These 'Slave-Made' Sneakers Should Make you Uncomfortable
Jacques Slade AKA Kustoo AKA one of the biggest sneaker-names on YouTube, has just filmed what he says is his most important unboxing ever. The clip starts with a mystery package. All he knows is that a company sent it to him, that it was ‘really special’, and ‘something that he would enjoy.’
The tone gets a little uncomfortable from there. Turns out the sneaker was a custom commissioned by Thompson Reuters to highlight some grim facts about the sneaker industry. It came with this letter:
As you’ve probably figured out, the shoe you are unboxing was not made by a slave. It was made by someone receiving a fair wage in a factory with windows and ventilation. A place where workers are not beaten daily, sexually abused and threatened for their lives. A place with safe working conditions that millions of modern slaves will never have.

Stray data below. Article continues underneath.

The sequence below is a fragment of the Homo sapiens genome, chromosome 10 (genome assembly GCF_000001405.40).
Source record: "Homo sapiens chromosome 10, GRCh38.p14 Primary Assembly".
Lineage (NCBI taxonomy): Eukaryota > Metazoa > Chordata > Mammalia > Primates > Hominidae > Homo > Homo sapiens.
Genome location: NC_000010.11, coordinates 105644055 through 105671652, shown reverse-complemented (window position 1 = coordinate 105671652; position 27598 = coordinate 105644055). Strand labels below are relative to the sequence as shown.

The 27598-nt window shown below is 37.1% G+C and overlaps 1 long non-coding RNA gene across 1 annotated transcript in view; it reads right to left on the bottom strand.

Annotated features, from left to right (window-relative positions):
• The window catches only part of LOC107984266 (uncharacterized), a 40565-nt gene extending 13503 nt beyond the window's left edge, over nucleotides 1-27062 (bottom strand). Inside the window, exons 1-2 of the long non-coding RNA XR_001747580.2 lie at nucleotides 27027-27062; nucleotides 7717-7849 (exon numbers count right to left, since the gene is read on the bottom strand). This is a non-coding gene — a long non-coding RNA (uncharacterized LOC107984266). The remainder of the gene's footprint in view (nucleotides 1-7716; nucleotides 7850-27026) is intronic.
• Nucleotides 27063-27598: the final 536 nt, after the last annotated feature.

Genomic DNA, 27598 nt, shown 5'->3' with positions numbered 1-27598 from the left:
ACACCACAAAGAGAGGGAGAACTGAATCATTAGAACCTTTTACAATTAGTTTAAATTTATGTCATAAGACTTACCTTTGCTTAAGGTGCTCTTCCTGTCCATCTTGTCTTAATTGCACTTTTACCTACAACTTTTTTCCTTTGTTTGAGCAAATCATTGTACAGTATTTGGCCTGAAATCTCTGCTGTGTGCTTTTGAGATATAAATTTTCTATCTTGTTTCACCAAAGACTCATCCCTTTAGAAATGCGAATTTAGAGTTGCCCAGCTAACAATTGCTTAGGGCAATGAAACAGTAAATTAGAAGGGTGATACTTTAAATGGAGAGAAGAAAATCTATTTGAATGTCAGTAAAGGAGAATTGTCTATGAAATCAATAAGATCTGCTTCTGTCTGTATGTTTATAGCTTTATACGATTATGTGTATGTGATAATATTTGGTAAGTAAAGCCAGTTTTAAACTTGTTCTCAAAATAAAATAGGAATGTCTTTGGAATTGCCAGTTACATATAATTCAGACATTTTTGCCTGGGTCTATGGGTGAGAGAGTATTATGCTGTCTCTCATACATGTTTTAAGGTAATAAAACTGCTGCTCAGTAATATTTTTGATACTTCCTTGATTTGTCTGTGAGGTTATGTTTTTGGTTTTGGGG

Every day, tiny hands are forces to sew clothes and shoes around the clock, working in factories that are not only illegal and unethical, but inhumane. Conditions so bad that factories have installed nets outside to prevent slaves from taking their own lives.
For those slaves, every second is significant, which is why we need to take action now. Only by working together can we free the 40 million slaves in bondage today all over the world.
To be clear, we’re not asking you to stop unboxing, or your fans to stop watching. We’re simply asking people to start asking the right questions and demand accountability.
What is the human price of the products you buy? Help end modern slavery at Trust.org.
Made by The Shoe Surgeon, the custom looks something like an Off-White Air Jordan and lays bare slavery facts in numbers. On the laces, ‘57,000’ indicates the amount of slaves estimated to be working in the United States. On the tongue, '40,000,000' indicates the amount of slaves put to work today, which is more than the amount recorded in all of history combined. On the paper wrapping, it’s noted that a whopping 71 per cent of fashion companies know it’s likely that slaves make their clothing.
As Thompson Reuters make clear, they're realistic in their expectations; people won't go cold turkey on luxury items. What they are asking, is that we pause to consider who is making our sneaker, and educate ourselves on the implications of mass-production. Head to Reuters to learn more.